I inject her myself for days, the injection is not the problem for me but the drug is. I also thought about a blood test. I asked her to take a sample through her bladder with paracentesis but she told me that she won't do that because she might pierce her uterus or intestine in the process given how upset her abdominal area is.
Btw thanks a lot for your answers
- You can quote me
Simple. NOT AT ALL.
You have found a good vet, but I'm going to take a guess she's going by what UC Davis has done.
Some pigs have survived penicillin injections. I suspect that was pure luck and an extremely strong GI system. Injected antibiotics still work systemically, and therefore they still reach the GI even if not directly or as quickly.
If it were me I'd ask about using another AB first. As PooksiedAnimals and Lynx mention, Bactrim (trimethoprim sulfa; it goes by a number of names -- Septrin, Ditrim, TMP-SMZ, Tribrissen, and others) is usually the first AB of choice for a UTI.
I would NOT LET MY PIG BE INJECTED with penicillin or any penicillin analogue. No, it is not oral but it is still fatal in many if not most cases.
The only "nonstandard" AB I'd consider for a pig belonging to me if needed is Zithromax (azithromycin). It is in a toxic class of AB but has been used successfully in cavies.
Try Bactrim first.
"I am not willing to gamble with the pig especially when the vet thinks an infection is not her main issue."
You are wise. Go with your instincts; they are good ones.
I guess I will push for Bactrim.
What do you think about probiotics or poop from a healthy pig? I asked the vet for probiotics and she said there's no need because she is taking digestive enzymes (oxbow papaya tablets). Should I give them anyway? Or should I give pig poop?
- You can quote me
Digestive enzymes and probiotics are not quite the same thing. If you have a healthy pig you can give her "poop soup" from, that might be best and safest at this point. The papaya tablets are designed more for rabbits, which are similar to guinea pigs in many ways but NOT in all and again, digestive enzymes and beneficial bacteria are not the same thing.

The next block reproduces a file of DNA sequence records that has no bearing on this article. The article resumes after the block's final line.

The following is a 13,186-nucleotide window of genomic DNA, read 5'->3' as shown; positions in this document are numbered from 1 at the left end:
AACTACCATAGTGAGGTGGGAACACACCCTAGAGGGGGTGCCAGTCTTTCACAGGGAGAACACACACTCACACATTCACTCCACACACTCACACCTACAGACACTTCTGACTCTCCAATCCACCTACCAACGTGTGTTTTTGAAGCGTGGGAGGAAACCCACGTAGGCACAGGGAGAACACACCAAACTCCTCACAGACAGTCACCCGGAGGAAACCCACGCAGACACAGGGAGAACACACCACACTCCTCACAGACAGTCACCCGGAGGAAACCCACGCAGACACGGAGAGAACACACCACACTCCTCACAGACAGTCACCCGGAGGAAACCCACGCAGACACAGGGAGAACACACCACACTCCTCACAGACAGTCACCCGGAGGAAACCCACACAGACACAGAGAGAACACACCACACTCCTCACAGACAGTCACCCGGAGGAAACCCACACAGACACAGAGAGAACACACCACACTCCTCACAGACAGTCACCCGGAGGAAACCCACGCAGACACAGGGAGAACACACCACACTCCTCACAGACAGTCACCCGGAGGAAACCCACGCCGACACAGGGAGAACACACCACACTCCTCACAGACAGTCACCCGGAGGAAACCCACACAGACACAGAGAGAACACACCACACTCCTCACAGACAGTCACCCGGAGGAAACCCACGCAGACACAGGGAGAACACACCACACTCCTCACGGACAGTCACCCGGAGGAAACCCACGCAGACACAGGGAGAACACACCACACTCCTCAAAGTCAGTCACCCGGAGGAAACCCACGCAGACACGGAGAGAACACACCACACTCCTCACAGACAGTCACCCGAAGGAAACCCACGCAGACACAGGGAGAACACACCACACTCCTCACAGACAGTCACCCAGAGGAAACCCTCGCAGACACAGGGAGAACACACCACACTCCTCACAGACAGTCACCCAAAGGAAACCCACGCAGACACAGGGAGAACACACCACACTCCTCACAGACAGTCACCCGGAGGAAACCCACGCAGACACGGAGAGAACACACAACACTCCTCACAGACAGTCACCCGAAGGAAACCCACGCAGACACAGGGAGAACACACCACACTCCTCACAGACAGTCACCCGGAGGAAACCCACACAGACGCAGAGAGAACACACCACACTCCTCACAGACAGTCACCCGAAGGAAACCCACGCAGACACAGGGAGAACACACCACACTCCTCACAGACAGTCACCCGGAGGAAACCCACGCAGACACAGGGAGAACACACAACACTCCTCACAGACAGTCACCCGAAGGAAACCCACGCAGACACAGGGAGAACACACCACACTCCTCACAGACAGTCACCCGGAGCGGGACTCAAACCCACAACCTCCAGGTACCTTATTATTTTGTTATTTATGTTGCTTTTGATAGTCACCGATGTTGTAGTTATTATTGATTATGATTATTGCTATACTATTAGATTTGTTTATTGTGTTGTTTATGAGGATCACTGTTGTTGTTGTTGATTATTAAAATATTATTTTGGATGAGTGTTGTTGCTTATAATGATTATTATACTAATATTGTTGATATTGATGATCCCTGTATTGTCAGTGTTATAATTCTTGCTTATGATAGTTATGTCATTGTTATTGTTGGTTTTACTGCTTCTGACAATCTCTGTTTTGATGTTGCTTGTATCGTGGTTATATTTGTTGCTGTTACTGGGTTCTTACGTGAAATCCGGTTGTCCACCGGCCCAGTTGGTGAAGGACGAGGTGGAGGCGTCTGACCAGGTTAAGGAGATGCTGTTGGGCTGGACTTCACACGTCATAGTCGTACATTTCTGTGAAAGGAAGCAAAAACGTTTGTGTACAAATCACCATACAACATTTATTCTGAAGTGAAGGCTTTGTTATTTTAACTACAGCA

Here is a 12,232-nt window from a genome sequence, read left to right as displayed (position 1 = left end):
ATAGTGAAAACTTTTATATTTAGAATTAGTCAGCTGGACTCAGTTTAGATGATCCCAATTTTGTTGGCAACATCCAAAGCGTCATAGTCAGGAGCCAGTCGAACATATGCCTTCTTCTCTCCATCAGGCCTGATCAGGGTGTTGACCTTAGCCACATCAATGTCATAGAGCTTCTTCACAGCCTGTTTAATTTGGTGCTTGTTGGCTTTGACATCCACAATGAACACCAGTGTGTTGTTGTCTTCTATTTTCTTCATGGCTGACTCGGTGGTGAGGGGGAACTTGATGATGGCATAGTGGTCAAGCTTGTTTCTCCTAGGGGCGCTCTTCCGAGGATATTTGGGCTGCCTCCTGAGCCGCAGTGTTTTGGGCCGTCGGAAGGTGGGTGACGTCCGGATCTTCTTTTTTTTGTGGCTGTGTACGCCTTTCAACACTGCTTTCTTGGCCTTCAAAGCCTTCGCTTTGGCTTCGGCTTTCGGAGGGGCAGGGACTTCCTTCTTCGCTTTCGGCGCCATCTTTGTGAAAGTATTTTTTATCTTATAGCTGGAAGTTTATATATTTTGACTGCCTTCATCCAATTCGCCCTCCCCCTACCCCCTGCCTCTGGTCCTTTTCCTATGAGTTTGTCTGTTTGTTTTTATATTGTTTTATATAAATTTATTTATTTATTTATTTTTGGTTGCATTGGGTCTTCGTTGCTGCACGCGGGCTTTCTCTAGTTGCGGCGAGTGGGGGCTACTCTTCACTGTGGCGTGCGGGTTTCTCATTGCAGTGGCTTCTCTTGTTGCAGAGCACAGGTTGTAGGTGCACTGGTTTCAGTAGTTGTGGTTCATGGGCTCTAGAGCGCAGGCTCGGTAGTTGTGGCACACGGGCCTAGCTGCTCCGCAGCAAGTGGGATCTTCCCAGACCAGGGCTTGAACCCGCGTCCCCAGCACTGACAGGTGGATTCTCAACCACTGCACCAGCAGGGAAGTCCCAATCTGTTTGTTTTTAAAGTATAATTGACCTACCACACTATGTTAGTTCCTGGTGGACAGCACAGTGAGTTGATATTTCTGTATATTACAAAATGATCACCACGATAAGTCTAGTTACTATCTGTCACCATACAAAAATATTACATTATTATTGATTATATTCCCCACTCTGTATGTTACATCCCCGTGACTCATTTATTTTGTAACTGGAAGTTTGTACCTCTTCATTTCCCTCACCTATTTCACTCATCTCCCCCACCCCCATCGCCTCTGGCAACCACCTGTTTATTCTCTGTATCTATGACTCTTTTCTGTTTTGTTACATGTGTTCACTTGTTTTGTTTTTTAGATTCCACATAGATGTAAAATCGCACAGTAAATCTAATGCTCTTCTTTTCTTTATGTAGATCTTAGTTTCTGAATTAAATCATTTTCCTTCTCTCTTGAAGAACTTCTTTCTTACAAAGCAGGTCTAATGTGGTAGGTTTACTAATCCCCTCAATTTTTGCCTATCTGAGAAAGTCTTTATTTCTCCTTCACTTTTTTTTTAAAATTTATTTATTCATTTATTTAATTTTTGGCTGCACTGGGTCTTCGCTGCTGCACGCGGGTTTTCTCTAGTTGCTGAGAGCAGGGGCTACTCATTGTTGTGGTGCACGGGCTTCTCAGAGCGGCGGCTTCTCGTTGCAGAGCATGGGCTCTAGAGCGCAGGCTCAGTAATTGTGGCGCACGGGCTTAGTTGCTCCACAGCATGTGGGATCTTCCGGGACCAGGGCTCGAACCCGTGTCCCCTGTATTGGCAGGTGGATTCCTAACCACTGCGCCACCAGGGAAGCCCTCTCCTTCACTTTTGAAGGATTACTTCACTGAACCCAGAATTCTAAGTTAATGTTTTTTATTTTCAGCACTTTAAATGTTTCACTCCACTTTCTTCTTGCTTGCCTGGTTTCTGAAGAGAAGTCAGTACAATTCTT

Commercially available probiotics don't have the exact beneficial bacteria in them that normally reside in a guinea pig's gut. They're helpful nonetheless, but as badly messed up as Freya's GI is right now, I think droppings from a healthy pig are your safest bet right now IF you have a healthy pig you can get them from.
" ... so I guess injecting her with penicillin would completely destroy what's left of her GI function."
I tend to agree, and further to believe she would not recover.
- Contributor in 2014
This is a common pediatric drug here, so it is also possible that the syrup can be found at a human pharmacy. I agree that Bactrim is the better choice for UTI. I have had pigs on Baytril for UTI with no improvement whatsoever. Bactrim is usually easier on the GI system than Baytril, in my experience.
Unfortunately, the vet was correct, I googled it and the Bactrim syrup was discontinued a year ago for commercial reasons. I can still call the pharmacies to double check but today it's a holiday and most of them are closed. In any way I will ask the vet if she can prepare it herself using the tablets.
I knew that penicillin is lethal, not only from guinea pig sites but also historically from medical experiments that have used guinea pigs and rabbits. The thing is that I really trust the vet and she has been very helpful to us until now. She is also the only exotics vet here and seems really knowledgable. This is why I was so surprised to learn that some vets do use penicillin injections while knowing the risks.
In any case, Freya GI is not working properly because she is not eating by herself so I guess amoxicillin is out of the question. I will talk to the vet soon and see if we can use Bactrim or something less dangerous.
I managed to find Bactrim under different brand name. The concentration is 480mg/5ml (400mg sulfamethoxazol and 80 mg trimethoprim) and her weight is 1080g. The vet instructed me to give her 0.6 ml every 12 hours. Is this correct?
- Supporting my GL Habit
The 1ml of Baytril for your pig is on the low side or the normal Baytril range. Hopefully she'll improve on the higher dose?